Global Policy Forum

Forgotten People of the Border Pact

The former disputed border between Honduras and El Salvador is bulwarking social and economic projects from reaching impoverished citizens living in disputed territories. Although these countries battled hard to acquire territory, residents claim that the respective governments are now depriving communities of basic infrastructure, medical provisions and even citizenship rights. This article highlights how communities feel abandoned by governments who have exclusively been addressing territorial interests.

By Edgardo Ayala

March 29, 2011

Salvadorans who were transferred to Honduran jurisdiction following an international court decision in 1992, which settled a long-running border dispute between the two countries, are still calling for implementation of social and economic development projects needed to conquer poverty.

"Unfortunately, the Honduran government is apathetic towards us. After fighting so hard for these territories, now it ignores us completely," Eleutorio Gómez, leader of the community of El Zancudo in Nahuaterique, whose 162 square kilometres make it the largest of the six territories that used to belong to El Salvador, told IPS.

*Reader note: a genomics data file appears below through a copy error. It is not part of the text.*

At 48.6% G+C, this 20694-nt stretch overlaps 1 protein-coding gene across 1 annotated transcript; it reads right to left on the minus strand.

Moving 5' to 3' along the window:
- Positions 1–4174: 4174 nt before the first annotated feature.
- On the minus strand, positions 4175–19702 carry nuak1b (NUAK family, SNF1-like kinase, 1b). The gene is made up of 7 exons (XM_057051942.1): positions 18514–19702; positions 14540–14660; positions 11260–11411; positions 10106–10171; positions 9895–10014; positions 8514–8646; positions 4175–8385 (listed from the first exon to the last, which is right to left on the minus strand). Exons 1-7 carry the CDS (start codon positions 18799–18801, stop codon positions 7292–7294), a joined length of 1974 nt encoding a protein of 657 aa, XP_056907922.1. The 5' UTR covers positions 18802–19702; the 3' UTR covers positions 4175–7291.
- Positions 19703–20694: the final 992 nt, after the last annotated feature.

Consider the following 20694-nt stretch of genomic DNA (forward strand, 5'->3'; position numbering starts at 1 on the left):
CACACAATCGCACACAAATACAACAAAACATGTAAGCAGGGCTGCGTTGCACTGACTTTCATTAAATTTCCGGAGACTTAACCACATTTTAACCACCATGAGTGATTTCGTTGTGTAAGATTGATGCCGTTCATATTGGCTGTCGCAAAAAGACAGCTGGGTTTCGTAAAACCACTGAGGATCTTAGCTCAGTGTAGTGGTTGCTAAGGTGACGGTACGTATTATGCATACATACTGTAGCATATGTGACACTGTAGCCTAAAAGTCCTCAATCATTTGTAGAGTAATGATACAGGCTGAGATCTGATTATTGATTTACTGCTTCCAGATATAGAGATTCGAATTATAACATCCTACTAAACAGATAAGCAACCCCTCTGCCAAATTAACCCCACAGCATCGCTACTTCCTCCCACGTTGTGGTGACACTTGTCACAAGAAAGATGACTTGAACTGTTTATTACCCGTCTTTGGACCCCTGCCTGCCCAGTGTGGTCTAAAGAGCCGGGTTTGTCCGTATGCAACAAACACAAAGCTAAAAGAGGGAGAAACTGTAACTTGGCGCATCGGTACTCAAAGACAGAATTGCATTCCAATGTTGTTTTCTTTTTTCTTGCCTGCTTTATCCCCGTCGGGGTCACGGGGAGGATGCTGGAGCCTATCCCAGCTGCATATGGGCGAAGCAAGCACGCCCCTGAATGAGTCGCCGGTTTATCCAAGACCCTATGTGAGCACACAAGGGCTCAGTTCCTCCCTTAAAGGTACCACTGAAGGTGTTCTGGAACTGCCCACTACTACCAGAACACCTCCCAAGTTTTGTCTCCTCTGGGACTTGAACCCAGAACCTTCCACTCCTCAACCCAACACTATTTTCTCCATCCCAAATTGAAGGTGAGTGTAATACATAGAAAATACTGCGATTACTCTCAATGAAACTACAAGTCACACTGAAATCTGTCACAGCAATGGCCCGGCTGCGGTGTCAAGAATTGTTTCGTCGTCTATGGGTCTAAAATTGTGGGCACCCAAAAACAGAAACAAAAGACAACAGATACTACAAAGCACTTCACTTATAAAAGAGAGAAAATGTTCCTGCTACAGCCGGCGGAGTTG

The International Court of Justice (ICJ) in The Hague settled the century-old border dispute, shifting some 12,000 Salvadoran citizens and the six pockets of land they live on into Honduras.

Two-thirds of the total of 450 square kilometres in dispute were transferred to Honduras, becoming part of the southwestern departments (provinces) of Ocotepeque, Lempira, Intibucá and La Paz. Conversely, some 3,000 Hondurans found themselves living in Salvadoran territory.

Border disputes in Central America began in the early 19th century, shortly after the region won independence from Spain. For El Salvador and Honduras, friction peaked in the misnamed Football War - which was really based on social and economic issues - in July 1969.